The decision to divorce is often one of the most difficult choices a person could make. Divorce brings about certain change, and sometimes, those who divorce find themselves struggling for a time after they separate. This may be one reason why many who are living in unhappy marriages decide to stay put rather than taking the step to end their marriages and start a new life.
During a divorce, it seems like nothing can be harder than separating from your spouse and ending a marriage. However, often successfully raising your children with your ex-spouse can seem as hard, if not harder, than the actual divorce. Here are six tips from the family law attorneys at Platt Hopwood on how to successfully co-parent your children:
Almost everyone's been there: the first holiday season after a breakup or divorce. From family Christmas dinner to the New Year's ball drop, nothing is going to feel quite the same. Worse yet, you're worried about the questions from family members who just don't get it. Will they ask where your ex is, or criticize you for ending the relationship?
During a divorce, child custody or family law battle it may be tempting to channel your inner Nancy Drew and engage in a little spying on your spouse or ex-spouse in an attempt to give yourself a leg-up in court. Some of these methods are legal, however most of them are not and there is a fine line between legal, inadmissible in court and illegal. Whether you are attempting to find out whether your spouse or ex-spouse is hiding assets, having an affair or violating your final judgment it is easy to get yourself into a tricky situation when playing detective. Before you take any action to spy on your spouse, consult your attorney to figure out if what you plan will behoove or destroy your case in court.
Social media seems to run into every aspect of modern lives with the rise in mobile technology and social sites such as Facebook and Instagram. These social media sites are often utilized as fun tools to reconnect with old friends or keep in touch with current ones. However, lurking behind the fun of social media is great potential to damage your case in a divorce, custody or alimony battle. The opposing party may use your statuses, posts and photos as evidence in trial. If you are going through a legal battle stop and think before you post or before you allow someone to tag you in a post, "If a judge saw this post or photograph and nothing else, would this harm, benefit or have a neutral impact on my case?"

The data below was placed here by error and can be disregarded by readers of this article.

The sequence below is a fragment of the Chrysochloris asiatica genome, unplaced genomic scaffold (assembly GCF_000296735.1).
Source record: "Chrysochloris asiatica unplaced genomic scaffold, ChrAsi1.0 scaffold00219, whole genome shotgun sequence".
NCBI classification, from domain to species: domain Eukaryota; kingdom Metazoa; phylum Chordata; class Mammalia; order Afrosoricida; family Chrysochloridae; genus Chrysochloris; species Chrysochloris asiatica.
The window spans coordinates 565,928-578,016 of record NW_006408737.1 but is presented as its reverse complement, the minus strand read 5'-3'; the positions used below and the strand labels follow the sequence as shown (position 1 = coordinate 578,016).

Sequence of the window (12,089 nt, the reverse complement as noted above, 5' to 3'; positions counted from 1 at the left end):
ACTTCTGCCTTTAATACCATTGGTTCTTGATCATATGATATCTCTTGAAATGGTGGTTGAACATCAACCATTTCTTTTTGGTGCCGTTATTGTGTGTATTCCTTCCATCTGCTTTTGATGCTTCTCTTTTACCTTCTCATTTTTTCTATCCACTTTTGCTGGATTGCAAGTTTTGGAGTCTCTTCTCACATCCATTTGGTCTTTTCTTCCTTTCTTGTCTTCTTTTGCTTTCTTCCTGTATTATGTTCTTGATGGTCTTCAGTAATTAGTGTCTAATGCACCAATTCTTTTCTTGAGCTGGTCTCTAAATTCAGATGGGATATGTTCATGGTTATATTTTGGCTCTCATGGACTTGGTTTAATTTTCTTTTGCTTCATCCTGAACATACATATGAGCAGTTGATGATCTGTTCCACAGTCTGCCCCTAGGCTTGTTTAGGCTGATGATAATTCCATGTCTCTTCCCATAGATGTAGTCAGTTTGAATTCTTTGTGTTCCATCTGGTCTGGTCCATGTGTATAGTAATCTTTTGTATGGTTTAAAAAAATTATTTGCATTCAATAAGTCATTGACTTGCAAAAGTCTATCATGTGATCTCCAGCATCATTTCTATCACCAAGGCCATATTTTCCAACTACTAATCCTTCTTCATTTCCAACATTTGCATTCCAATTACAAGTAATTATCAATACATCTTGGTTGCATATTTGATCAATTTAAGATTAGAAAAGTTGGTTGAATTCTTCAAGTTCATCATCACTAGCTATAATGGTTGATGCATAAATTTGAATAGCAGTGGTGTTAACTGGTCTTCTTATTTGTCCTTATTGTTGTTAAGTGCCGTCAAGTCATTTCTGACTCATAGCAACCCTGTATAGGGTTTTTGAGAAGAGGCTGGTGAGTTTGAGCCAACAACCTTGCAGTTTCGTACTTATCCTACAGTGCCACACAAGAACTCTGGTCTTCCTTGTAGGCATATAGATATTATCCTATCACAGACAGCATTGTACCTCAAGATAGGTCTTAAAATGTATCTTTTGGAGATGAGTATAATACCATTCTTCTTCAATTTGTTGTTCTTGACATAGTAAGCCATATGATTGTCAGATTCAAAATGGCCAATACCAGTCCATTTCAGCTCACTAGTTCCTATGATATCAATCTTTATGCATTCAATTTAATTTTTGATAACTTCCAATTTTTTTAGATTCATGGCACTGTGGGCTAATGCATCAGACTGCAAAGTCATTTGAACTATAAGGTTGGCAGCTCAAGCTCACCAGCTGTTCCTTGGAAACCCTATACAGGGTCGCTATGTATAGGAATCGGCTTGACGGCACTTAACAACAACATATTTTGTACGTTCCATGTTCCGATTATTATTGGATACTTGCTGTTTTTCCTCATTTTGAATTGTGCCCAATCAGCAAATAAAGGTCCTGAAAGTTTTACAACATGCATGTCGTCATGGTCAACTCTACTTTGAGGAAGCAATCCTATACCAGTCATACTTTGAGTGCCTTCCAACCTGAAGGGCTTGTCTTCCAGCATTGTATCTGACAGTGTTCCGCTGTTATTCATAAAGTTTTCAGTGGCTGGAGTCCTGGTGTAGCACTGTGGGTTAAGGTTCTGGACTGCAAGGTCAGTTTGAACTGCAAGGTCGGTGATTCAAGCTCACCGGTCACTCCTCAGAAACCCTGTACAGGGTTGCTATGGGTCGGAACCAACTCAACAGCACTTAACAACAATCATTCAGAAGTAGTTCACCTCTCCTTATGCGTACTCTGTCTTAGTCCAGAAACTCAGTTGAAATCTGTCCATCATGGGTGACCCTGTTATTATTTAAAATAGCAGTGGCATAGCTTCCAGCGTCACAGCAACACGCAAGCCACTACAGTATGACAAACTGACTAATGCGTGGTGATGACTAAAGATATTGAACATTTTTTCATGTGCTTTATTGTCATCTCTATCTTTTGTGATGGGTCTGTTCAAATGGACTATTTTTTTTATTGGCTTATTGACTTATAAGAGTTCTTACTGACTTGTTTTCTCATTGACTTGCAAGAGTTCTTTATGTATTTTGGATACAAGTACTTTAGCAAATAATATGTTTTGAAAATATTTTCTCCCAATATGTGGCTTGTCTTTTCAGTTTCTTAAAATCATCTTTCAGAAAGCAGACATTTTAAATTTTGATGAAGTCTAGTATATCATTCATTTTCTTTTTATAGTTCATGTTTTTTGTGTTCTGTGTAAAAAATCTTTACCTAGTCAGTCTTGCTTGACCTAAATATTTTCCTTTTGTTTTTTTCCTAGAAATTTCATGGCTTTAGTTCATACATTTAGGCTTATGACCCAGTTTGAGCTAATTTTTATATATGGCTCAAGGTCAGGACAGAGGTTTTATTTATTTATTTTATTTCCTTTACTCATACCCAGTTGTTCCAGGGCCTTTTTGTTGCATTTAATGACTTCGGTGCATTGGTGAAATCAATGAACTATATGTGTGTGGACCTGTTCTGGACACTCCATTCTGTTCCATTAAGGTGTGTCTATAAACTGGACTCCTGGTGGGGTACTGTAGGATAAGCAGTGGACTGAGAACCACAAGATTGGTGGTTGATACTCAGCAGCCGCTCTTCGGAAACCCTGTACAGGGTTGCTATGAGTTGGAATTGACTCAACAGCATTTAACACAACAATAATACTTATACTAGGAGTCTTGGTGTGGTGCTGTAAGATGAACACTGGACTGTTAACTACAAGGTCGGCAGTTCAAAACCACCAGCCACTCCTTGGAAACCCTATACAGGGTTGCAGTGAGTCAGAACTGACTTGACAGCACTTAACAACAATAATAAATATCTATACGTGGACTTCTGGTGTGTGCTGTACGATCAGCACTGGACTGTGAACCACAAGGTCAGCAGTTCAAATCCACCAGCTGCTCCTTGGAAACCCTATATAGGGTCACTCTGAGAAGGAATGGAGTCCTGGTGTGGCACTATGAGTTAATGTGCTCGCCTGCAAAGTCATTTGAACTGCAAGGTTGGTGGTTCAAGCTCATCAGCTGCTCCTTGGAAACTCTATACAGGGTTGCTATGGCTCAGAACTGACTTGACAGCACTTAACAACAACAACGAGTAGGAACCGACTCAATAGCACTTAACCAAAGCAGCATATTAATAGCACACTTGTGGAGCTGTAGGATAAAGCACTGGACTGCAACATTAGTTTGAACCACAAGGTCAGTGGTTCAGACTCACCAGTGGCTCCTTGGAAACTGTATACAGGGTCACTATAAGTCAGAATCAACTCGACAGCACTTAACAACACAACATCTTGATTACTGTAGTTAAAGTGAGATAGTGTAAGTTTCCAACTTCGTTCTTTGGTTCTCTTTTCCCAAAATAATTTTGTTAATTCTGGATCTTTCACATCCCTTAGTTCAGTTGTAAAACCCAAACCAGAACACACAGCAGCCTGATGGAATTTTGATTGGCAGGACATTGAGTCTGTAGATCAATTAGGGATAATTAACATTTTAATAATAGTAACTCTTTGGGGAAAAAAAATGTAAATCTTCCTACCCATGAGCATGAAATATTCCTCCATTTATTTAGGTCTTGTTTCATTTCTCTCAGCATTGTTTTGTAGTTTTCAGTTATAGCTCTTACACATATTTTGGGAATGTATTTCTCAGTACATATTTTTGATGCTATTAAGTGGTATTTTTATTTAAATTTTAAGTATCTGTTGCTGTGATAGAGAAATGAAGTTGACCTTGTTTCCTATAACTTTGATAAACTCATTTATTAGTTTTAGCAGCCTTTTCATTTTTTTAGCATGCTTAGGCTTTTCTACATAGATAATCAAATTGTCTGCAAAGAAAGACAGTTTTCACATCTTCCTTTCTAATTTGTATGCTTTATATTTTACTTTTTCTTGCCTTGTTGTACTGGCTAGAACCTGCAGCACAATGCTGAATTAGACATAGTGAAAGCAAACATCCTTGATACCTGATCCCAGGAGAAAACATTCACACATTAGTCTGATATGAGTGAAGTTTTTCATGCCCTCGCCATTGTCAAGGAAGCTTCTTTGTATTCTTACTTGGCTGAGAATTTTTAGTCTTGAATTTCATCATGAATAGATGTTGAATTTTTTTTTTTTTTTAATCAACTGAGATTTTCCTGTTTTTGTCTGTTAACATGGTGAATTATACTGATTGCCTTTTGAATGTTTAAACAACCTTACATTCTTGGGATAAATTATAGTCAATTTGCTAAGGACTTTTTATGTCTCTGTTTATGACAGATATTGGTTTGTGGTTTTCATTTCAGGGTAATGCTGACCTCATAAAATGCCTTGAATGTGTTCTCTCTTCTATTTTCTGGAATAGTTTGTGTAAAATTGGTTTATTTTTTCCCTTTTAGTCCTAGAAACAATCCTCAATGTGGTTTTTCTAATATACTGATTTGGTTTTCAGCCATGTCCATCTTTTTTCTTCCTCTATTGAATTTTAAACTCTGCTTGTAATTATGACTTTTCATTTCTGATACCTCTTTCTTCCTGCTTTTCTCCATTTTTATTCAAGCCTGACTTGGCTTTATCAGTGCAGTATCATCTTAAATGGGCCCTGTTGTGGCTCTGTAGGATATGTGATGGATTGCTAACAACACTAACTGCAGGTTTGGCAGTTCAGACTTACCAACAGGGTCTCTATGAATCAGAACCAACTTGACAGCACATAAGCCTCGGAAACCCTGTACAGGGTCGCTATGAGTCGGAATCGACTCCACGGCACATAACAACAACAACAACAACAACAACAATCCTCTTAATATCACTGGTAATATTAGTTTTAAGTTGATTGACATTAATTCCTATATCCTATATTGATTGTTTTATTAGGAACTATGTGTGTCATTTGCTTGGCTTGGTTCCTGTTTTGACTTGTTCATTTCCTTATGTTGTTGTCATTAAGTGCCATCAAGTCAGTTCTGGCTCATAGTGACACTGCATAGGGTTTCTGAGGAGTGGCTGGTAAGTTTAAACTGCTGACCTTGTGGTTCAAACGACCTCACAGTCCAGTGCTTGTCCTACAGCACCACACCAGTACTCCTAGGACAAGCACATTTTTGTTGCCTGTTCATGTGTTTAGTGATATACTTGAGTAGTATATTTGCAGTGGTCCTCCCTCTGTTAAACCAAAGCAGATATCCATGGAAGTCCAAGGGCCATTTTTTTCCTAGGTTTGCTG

If you're planning on getting married we encourage you and your partner to discuss whether a prenup, or prenuptial agreement is right for you. Here are several benefits of having a prenup:
As always, our first piece of advice is to contact and retain an attorney that you trust. In Florida child support is not a right of the parent, it is a right of the child; each parent has a legal obligation to provide for their minor child or children. Child support ensures that the child's basic needs, such as food, shelter and safety are met and allows the child to benefit from both parent's success and good fortune. The court will determine child support based on a formula that takes into account the child custody agreement, the net income of the parents, daycare costs and additional specified expenses.
Title VI Chapter 61.08 in the Florida Statues details alimony awarded in a divorce, including the types of alimony and the factors the court takes into consideration when awarding alimony. An online copy of this statue can be found here.
Divorce is a heartbreaking experience for all involved and the situation can worsen when children are affected. Ten years ago the standard timesharing agreement was called a custody agreement and allotted a majority of the time to the mother with the father enjoying every other weekend and Wednesdays evenings with the child(ren). Today, the court system encourages 50/50 or semi-equal timesharing and shared parental responsibility of the minor child(ren). The courts have stopped giving automatic preference to the mother and instead look at each case on an individual basis to determine a timesharing agreement that is in the best interest of the child(ren).